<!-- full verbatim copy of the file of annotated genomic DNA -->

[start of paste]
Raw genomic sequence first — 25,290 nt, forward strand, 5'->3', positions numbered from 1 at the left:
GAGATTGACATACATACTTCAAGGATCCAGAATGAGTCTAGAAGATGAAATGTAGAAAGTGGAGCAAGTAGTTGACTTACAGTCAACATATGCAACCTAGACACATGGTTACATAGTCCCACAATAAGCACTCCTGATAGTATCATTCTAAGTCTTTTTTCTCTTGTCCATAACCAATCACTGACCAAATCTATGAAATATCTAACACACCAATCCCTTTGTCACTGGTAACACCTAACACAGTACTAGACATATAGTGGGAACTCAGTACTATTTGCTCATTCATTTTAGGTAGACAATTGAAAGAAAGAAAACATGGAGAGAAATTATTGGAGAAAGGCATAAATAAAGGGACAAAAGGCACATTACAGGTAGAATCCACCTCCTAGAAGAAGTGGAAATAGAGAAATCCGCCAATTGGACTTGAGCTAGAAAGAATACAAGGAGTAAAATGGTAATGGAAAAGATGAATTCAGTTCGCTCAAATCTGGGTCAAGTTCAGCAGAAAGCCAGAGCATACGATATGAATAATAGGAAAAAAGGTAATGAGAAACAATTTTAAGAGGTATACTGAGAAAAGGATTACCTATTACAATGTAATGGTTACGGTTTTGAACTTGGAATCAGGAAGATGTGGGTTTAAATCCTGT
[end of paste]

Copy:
Raw genomic sequence first — 25,290 nt, forward strand, 5'->3', positions numbered from 1 at the left:
GAGATTGACATACATACTTCAAGGATCCAGAATGAGTCTAGAAGATGAAATGTAGAAAGTGGAGCAAGTAGTTGACTTACAGTCAACATATGCAACCTAGACACATGGTTACATAGTCCCACAATAAGCACTCCTGATAGTATCATTCTAAGTCTTTTTTCTCTTGTCCATAACCAATCACTGACCAAATCTATGAAATATCTAACACACCAATCCCTTTGTCACTGGTAACACCTAACACAGTACTAGACATATAGTGGGAACTCAGTACTATTTGCTCATTCATTTTAGGTAGACAATTGAAAGAAAGAAAACATGGAGAGAAATTATTGGAGAAAGGCATAAATAAAGGGACAAAAGGCACATTACAGGTAGAATCCACCTCCTAGAAGAAGTGGAAATAGAGAAATCCGCCAATTGGACTTGAGCTAGAAAGAATACAAGGAGTAAAATGGTAATGGAAAAGATGAATTCAGTTCGCTCAAATCTGGGTCAAGTTCAGCAGAAAGCCAGAGCATACGATATGAATAATAGGAAAAAAGGTAATGAGAAACAATTTTAAGAGGTATACTGAGAAAAGGATTACCTATTACAATGTAATGGTTACGGTTTTGAACTTGGAATCAGGAAGATGTGGGTTTAAATCCTGT